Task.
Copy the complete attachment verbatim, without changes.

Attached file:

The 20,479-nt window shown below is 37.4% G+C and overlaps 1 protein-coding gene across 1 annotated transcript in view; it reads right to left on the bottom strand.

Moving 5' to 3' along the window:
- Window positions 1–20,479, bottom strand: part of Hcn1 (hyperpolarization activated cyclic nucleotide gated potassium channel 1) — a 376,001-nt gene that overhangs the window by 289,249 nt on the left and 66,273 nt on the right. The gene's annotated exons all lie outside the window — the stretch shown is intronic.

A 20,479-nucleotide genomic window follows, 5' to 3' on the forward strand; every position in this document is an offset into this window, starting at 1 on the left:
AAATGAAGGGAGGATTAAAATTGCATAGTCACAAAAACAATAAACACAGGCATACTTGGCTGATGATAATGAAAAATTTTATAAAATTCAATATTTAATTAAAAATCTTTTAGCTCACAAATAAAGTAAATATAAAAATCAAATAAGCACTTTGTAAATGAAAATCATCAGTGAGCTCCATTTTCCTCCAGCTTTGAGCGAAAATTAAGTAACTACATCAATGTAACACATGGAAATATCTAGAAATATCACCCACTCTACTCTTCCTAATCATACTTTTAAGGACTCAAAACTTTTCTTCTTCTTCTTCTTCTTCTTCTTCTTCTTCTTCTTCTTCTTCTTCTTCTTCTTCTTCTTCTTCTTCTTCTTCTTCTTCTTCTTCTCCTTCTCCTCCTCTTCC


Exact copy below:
The 20,479-nt window shown below is 37.4% G+C and overlaps 1 protein-coding gene across 1 annotated transcript in view; it reads right to left on the bottom strand.

Moving 5' to 3' along the window:
- Window positions 1–20,479, bottom strand: part of Hcn1 (hyperpolarization activated cyclic nucleotide gated potassium channel 1) — a 376,001-nt gene that overhangs the window by 289,249 nt on the left and 66,273 nt on the right. The gene's annotated exons all lie outside the window — the stretch shown is intronic.

A 20,479-nucleotide genomic window follows, 5' to 3' on the forward strand; every position in this document is an offset into this window, starting at 1 on the left:
AAATGAAGGGAGGATTAAAATTGCATAGTCACAAAAACAATAAACACAGGCATACTTGGCTGATGATAATGAAAAATTTTATAAAATTCAATATTTAATTAAAAATCTTTTAGCTCACAAATAAAGTAAATATAAAAATCAAATAAGCACTTTGTAAATGAAAATCATCAGTGAGCTCCATTTTCCTCCAGCTTTGAGCGAAAATTAAGTAACTACATCAATGTAACACATGGAAATATCTAGAAATATCACCCACTCTACTCTTCCTAATCATACTTTTAAGGACTCAAAACTTTTCTTCTTCTTCTTCTTCTTCTTCTTCTTCTTCTTCTTCTTCTTCTTCTTCTTCTTCTTCTTCTTCTTCTTCTTCTTCTTCTTCTTCTCCTTCTCCTCCTCTTCC